All food sale and service during the school day shall be in compliance with the Federal Nutrient Standards, Texas Administrative Code and the Texas Department of Health and all local policies and procedures. 

    Food sales or service outside the school day are not subject to these procedures or the Texas Administrative Code. However, these sales or service shall be in compliance with the Texas Department of Health Policies and procedures at all times.  

    New guidelines will be effective July 1, 2014, as a result of the Healthy, Hunger-Free Kids Act signed into law in 2010. 

    Are parent organizations allowed to supply non-nutritive food at special events at which parents will be with their children, such as Doughnuts with Dads, Muffins with Moms, iMom mornings, or All Pro Dad mornings? Do the requirements regarding events change if the event is held a) before or after school hours; b) during school hours, but before or after lunch; c) during lunchtime, but not in the cafeteria?  

    Parent Organizations are not able to supply non-nutritive food at special events. Since these events are generally held at an Elementary campus, the law requires these events to be in compliance with the new Federal guidelines effective July 1, 2014.  

    Elementary campuses cannot have any food sold or served during the school day to the students, except birthday treats and one nutritious snack per day.  

    Middle Schools cannot have food served or sold 30 minutes prior to 30 minutes after a meal service period anywhere on campus.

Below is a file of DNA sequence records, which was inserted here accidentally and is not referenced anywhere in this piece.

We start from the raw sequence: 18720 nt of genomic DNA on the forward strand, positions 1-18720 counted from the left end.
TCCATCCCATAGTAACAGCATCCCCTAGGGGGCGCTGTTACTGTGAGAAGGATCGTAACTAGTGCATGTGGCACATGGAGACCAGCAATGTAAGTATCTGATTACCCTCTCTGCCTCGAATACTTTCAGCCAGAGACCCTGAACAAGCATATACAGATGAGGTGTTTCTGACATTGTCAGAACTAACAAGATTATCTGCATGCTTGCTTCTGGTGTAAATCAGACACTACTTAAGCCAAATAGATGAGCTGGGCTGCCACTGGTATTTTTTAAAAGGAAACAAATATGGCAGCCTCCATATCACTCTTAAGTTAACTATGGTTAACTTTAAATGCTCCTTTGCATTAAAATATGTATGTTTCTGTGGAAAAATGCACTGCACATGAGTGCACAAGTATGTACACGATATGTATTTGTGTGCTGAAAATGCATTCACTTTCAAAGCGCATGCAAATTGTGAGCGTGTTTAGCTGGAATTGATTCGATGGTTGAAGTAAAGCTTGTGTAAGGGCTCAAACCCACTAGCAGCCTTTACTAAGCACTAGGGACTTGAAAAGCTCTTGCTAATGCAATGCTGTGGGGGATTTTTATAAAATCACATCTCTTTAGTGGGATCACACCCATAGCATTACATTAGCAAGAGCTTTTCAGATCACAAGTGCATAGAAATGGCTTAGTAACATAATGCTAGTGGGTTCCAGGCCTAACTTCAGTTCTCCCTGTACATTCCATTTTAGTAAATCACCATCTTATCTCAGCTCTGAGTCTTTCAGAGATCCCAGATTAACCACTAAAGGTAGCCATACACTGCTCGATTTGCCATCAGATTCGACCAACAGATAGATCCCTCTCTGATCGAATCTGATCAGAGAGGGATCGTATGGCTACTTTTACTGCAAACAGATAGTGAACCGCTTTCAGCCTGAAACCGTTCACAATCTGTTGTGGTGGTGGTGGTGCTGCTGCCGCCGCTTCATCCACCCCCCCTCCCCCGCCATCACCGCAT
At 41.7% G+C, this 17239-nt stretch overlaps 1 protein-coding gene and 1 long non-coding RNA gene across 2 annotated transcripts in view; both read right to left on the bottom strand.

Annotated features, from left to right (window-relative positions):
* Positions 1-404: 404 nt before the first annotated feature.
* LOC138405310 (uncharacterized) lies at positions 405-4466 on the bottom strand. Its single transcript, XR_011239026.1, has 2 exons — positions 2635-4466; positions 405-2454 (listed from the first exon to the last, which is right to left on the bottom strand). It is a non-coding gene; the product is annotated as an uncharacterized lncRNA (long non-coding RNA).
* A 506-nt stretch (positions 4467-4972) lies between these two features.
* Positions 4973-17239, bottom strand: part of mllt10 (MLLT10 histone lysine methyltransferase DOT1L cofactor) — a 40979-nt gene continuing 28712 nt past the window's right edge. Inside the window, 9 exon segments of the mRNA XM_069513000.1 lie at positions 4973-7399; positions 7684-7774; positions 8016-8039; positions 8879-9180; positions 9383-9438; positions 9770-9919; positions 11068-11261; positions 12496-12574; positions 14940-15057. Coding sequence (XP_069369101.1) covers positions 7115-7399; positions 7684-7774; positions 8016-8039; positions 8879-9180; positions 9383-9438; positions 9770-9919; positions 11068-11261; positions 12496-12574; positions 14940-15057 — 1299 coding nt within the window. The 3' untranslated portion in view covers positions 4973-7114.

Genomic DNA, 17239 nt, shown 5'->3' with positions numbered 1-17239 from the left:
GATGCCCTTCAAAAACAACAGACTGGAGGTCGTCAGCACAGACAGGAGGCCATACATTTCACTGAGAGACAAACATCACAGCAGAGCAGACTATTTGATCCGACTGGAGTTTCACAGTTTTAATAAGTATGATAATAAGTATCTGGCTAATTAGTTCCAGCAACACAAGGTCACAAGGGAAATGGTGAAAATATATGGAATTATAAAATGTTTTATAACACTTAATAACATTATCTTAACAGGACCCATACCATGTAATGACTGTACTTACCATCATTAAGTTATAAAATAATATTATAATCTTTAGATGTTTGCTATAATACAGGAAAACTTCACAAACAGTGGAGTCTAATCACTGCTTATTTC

What needs to be done for all foods brought on campus? 

    Due to student allergies and restrictions, all food brought to a campus should be store bought with a nutrition facts label and ingredients list to be reviewed by the campus nurse and logged in using a food log. A sample log can be found here: ***Link to outside food log, file:///M:\Fundraising\Outside%20Food%20Log.docx ***** 

  • In accordance with federal civil rights law and U.S. Department of Agriculture (USDA) civil rights regulations and policies, this institution is prohibited from discriminating on the basis of race, color, national origin, sex (including gender identity and sexual orientation), disability, age, or reprisal or retaliation for prior civil rights activity.

    Program information may be made available in languages other than English. Persons with disabilities who require alternative means of communication to obtain program information (e.g., Braille, large print, audiotape, American Sign Language), should contact the responsible state or local agency that administers the program or USDA’s TARGET Center at (202) 720-2600 (voice and TTY) or contact USDA through the Federal Relay Service at (800) 877-8339.

    To file a program discrimination complaint, a Complainant should complete a Form AD-3027, USDA Program Discrimination Complaint Form which can be obtained online at:, from any USDA office, by calling (866) 632-9992, or by writing a letter addressed to USDA. The letter must contain the complainant’s name, address, telephone number, and a written description of the alleged discriminatory action in sufficient detail to inform the Assistant Secretary for Civil Rights (ASCR) about the nature and date of an alleged civil rights violation. The completed AD-3027 form or letter must be submitted to USDA by:

    1. mail:
    U.S. Department of Agriculture
    Office of the Assistant Secretary for Civil Rights
    1400 Independence Avenue, SW
    Washington, D.C. 20250-9410; or

    2. fax:
    (833) 256-1665 or (202) 690-7442; or

    3. email:

    This institution is an equal opportunity provider.